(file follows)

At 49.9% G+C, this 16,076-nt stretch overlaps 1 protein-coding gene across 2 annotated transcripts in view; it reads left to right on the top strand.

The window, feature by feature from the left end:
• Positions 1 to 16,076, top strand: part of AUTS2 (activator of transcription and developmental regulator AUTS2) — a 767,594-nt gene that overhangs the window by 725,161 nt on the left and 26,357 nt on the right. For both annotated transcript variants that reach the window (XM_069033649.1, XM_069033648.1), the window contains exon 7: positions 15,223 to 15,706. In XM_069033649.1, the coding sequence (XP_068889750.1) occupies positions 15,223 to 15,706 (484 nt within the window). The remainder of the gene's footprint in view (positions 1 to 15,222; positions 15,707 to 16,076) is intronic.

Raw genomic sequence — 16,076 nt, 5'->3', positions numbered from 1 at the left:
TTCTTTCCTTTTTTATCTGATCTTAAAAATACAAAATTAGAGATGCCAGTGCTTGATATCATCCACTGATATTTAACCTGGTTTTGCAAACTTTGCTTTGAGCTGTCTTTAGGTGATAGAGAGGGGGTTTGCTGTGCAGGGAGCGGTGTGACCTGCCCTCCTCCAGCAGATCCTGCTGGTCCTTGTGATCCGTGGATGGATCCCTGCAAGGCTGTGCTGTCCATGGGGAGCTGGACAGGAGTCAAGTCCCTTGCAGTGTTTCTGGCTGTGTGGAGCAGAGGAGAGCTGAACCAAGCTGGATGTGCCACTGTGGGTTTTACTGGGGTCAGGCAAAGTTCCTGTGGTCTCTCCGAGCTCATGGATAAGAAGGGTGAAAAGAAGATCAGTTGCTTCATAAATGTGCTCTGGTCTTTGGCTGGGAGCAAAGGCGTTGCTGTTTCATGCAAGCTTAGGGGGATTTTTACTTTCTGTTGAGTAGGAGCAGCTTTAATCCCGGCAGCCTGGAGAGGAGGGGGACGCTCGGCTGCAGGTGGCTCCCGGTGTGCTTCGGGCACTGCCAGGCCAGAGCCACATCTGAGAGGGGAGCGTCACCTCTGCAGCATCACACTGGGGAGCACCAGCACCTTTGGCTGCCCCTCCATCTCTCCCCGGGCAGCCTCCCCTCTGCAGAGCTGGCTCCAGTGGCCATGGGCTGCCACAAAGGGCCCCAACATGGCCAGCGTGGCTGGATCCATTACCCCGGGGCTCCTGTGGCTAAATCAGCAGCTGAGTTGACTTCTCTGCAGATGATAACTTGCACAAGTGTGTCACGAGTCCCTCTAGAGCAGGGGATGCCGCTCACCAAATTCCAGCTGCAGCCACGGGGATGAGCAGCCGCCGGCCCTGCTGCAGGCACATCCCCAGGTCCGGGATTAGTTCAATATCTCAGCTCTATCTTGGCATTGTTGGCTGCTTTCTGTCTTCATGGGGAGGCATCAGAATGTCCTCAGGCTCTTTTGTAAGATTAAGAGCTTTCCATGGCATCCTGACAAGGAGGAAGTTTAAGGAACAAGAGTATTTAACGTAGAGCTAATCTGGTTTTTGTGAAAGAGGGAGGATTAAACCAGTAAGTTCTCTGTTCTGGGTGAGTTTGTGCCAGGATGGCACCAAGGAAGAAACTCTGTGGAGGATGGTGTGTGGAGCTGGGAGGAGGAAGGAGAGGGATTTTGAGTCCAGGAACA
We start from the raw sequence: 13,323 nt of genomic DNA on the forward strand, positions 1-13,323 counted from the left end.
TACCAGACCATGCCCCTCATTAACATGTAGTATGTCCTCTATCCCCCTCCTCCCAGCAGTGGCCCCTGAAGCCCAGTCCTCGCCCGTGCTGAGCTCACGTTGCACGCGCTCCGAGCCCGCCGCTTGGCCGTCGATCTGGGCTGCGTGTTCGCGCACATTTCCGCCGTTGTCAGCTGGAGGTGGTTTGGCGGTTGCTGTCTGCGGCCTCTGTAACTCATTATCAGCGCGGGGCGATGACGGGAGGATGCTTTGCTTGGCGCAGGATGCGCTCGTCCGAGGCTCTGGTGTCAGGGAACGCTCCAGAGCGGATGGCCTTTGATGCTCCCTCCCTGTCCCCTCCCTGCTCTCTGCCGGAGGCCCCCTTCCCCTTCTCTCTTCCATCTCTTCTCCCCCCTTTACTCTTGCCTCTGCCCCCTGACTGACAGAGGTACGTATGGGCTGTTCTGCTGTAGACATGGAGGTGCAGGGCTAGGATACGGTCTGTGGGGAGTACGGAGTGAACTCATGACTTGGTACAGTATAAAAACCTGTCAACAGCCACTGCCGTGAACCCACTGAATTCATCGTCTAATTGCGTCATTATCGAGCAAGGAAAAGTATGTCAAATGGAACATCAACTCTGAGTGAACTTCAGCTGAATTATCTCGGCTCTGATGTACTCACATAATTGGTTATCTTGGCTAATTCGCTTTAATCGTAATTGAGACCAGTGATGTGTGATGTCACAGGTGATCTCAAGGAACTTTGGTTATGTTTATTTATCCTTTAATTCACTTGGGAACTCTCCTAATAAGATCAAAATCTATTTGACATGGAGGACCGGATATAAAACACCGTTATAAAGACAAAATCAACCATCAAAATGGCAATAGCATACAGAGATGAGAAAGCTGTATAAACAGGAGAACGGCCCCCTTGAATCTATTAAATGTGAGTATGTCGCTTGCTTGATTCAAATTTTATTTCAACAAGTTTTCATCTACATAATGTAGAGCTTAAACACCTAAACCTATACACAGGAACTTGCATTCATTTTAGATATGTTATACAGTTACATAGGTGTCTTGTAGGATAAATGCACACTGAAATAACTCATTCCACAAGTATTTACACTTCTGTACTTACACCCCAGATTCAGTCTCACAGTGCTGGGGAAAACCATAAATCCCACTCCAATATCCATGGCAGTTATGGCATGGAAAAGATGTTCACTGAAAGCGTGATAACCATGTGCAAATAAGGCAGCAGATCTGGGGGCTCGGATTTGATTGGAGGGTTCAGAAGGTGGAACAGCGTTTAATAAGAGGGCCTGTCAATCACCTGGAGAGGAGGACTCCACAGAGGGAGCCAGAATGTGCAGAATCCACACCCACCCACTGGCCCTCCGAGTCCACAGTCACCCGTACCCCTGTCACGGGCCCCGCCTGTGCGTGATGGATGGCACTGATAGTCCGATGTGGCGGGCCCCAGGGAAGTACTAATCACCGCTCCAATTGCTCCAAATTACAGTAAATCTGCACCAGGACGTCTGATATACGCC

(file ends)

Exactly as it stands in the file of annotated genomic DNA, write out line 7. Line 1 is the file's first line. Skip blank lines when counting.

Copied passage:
TACCAGACCATGCCCCTCATTAACATGTAGTATGTCCTCTATCCCCCTCCTCCCAGCAGTGGCCCCTGAAGCCCAGTCCTCGCCCGTGCTGAGCTCACGTTGCACGCGCTCCGAGCCCGCCGCTTGGCCGTCGATCTGGGCTGCGTGTTCGCGCACATTTCCGCCGTTGTCAGCTGGAGGTGGTTTGGCGGTTGCTGTCTGCGGCCTCTGTAACTCATTATCAGCGCGGGGCGATGACGGGAGGATGCTTTGCTTGGCGCAGGATGCGCTCGTCCGAGGCTCTGGTGTCAGGGAACGCTCCAGAGCGGATGGCCTTTGATGCTCCCTCCCTGTCCCCTCCCTGCTCTCTGCCGGAGGCCCCCTTCCCCTTCTCTCTTCCATCTCTTCTCCCCCCTTTACTCTTGCCTCTGCCCCCTGACTGACAGAGGTACGTATGGGCTGTTCTGCTGTAGACATGGAGGTGCAGGGCTAGGATACGGTCTGTGGGGAGTACGGAGTGAACTCATGACTTGGTACAGTATAAAAACCTGTCAACAGCCACTGCCGTGAACCCACTGAATTCATCGTCTAATTGCGTCATTATCGAGCAAGGAAAAGTATGTCAAATGGAACATCAACTCTGAGTGAACTTCAGCTGAATTATCTCGGCTCTGATGTACTCACATAATTGGTTATCTTGGCTAATTCGCTTTAATCGTAATTGAGACCAGTGATGTGTGATGTCACAGGTGATCTCAAGGAACTTTGGTTATGTTTATTTATCCTTTAATTCACTTGGGAACTCTCCTAATAAGATCAAAATCTATTTGACATGGAGGACCGGATATAAAACACCGTTATAAAGACAAAATCAACCATCAAAATGGCAATAGCATACAGAGATGAGAAAGCTGTATAAACAGGAGAACGGCCCCCTTGAATCTATTAAATGTGAGTATGTCGCTTGCTTGATTCAAATTTTATTTCAACAAGTTTTCATCTACATAATGTAGAGCTTAAACACCTAAACCTATACACAGGAACTTGCATTCATTTTAGATATGTTATACAGTTACATAGGTGTCTTGTAGGATAAATGCACACTGAAATAACTCATTCCACAAGTATTTACACTTCTGTACTTACACCCCAGATTCAGTCTCACAGTGCTGGGGAAAACCATAAATCCCACTCCAATATCCATGGCAGTTATGGCATGGAAAAGATGTTCACTGAAAGCGTGATAACCATGTGCAAATAAGGCAGCAGATCTGGGGGCTCGGATTTGATTGGAGGGTTCAGAAGGTGGAACAGCGTTTAATAAGAGGGCCTGTCAATCACCTGGAGAGGAGGACTCCACAGAGGGAGCCAGAATGTGCAGAATCCACACCCACCCACTGGCCCTCCGAGTCCACAGTCACCCGTACCCCTGTCACGGGCCCCGCCTGTGCGTGATGGATGGCACTGATAGTCCGATGTGGCGGGCCCCAGGGAAGTACTAATCACCGCTCCAATTGCTCCAAATTACAGTAAATCTGCACCAGGACGTCTGATATACGCC